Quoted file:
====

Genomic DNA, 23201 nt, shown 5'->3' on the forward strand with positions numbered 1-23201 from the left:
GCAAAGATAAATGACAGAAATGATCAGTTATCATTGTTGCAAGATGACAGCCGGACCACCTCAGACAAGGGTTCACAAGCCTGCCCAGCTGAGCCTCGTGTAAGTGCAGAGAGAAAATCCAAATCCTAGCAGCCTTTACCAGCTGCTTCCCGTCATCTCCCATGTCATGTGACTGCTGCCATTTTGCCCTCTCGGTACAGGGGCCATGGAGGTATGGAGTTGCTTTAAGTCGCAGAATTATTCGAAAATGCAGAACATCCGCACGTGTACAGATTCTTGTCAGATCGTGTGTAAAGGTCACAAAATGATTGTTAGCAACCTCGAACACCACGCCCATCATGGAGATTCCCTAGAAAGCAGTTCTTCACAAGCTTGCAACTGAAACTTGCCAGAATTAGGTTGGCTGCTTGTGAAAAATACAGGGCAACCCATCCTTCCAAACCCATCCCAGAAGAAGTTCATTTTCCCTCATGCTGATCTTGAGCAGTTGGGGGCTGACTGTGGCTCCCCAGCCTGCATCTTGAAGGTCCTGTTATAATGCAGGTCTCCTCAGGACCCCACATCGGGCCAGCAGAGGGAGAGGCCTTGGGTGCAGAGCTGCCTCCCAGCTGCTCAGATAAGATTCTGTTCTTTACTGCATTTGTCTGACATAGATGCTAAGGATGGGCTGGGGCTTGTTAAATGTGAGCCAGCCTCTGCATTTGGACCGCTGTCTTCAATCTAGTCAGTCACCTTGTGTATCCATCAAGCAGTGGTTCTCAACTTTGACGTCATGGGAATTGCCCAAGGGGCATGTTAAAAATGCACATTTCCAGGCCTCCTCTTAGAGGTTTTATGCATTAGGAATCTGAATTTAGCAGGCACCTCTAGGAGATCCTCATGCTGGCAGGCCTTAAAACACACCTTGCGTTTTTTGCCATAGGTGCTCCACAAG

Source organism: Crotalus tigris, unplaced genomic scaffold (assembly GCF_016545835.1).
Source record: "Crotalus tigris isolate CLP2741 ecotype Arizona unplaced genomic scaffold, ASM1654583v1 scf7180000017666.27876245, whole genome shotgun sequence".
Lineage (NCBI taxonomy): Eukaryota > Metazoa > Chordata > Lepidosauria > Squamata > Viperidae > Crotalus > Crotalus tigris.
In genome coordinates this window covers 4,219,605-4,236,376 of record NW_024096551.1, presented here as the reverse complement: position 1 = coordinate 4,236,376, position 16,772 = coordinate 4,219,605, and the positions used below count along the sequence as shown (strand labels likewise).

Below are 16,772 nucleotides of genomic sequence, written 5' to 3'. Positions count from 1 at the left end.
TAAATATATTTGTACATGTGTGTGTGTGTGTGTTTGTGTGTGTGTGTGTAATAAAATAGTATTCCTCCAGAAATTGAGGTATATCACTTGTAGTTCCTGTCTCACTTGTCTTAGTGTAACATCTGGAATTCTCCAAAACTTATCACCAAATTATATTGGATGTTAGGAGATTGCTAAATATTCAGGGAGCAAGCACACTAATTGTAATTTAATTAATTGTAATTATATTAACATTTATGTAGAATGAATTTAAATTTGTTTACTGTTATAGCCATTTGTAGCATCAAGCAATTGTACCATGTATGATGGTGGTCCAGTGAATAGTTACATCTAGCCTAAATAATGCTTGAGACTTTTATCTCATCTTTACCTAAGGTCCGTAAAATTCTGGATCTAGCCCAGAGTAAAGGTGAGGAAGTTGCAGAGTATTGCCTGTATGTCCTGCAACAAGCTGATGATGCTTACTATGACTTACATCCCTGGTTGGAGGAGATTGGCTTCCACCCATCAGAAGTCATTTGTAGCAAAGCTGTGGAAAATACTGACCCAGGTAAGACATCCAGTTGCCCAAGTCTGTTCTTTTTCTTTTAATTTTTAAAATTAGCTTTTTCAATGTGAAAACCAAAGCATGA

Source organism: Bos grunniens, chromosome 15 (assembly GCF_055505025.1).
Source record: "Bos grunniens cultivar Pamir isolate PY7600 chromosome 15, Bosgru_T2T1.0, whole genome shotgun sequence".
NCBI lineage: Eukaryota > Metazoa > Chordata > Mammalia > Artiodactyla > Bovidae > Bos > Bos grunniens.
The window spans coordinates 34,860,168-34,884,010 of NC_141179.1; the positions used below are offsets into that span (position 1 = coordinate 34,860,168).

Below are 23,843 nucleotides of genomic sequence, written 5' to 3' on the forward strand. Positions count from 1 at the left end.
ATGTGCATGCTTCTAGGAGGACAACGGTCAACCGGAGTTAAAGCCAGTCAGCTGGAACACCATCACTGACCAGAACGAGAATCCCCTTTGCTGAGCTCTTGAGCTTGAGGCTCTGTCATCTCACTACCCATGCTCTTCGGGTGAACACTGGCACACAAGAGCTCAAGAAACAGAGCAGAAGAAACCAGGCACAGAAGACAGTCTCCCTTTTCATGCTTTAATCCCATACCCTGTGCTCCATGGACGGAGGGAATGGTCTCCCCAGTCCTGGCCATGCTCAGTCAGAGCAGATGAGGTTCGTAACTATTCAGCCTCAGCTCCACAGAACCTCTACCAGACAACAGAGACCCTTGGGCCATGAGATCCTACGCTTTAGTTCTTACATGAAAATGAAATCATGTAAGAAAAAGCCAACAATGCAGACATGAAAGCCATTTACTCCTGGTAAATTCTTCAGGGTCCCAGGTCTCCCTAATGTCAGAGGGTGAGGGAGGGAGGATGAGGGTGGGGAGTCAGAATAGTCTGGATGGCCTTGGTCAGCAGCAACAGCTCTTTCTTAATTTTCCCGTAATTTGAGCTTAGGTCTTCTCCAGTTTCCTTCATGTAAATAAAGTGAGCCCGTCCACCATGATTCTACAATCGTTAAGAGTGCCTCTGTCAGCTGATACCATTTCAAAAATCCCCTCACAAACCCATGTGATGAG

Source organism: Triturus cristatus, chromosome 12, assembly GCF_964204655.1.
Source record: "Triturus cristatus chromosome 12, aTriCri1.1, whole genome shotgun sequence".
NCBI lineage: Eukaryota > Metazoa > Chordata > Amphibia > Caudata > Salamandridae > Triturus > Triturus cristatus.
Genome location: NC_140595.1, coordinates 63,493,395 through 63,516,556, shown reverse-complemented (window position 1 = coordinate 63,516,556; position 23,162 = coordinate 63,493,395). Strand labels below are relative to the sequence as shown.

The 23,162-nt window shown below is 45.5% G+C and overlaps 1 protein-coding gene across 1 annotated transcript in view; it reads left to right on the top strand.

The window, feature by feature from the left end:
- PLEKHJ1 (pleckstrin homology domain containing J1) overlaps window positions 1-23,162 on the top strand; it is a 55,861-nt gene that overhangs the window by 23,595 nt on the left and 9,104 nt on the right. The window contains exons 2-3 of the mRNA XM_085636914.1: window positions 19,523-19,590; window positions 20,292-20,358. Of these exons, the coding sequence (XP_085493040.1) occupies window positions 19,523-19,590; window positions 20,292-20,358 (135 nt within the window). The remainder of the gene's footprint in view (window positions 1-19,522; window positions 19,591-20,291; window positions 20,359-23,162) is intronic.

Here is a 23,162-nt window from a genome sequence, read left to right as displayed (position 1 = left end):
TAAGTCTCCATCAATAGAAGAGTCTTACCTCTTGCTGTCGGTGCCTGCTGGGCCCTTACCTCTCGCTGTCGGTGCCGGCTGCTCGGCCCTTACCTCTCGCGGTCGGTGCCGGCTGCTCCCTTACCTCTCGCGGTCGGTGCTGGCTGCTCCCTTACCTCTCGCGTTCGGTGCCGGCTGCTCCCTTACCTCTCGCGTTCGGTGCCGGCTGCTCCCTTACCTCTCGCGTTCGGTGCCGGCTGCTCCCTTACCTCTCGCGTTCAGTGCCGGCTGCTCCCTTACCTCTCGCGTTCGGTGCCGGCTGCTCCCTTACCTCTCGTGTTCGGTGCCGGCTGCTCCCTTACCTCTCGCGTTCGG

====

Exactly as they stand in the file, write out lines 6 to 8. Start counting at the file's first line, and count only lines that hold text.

In genome coordinates this window covers 4,219,605-4,236,376 of record NW_024096551.1, presented here as the reverse complement: position 1 = coordinate 4,236,376, position 16,772 = coordinate 4,219,605, and the positions used below count along the sequence as shown (strand labels likewise).

Below are 16,772 nucleotides of genomic sequence, written 5' to 3'. Positions count from 1 at the left end.
TAAATATATTTGTACATGTGTGTGTGTGTGTGTTTGTGTGTGTGTGTGTAATAAAATAGTATTCCTCCAGAAATTGAGGTATATCACTTGTAGTTCCTGTCTCACTTGTCTTAGTGTAACATCTGGAATTCTCCAAAACTTATCACCAAATTATATTGGATGTTAGGAGATTGCTAAATATTCAGGGAGCAAGCACACTAATTGTAATTTAATTAATTGTAATTATATTAACATTTATGTAGAATGAATTTAAATTTGTTTACTGTTATAGCCATTTGTAGCATCAAGCAATTGTACCATGTATGATGGTGGTCCAGTGAATAGTTACATCTAGCCTAAATAATGCTTGAGACTTTTATCTCATCTTTACCTAAGGTCCGTAAAATTCTGGATCTAGCCCAGAGTAAAGGTGAGGAAGTTGCAGAGTATTGCCTGTATGTCCTGCAACAAGCTGATGATGCTTACTATGACTTACATCCCTGGTTGGAGGAGATTGGCTTCCACCCATCAGAAGTCATTTGTAGCAAAGCTGTGGAAAATACTGACCCAGGTAAGACATCCAGTTGCCCAAGTCTGTTCTTTTTCTTTTAATTTTTAAAATTAGCTTTTTCAATGTGAAAACCAAAGCATGA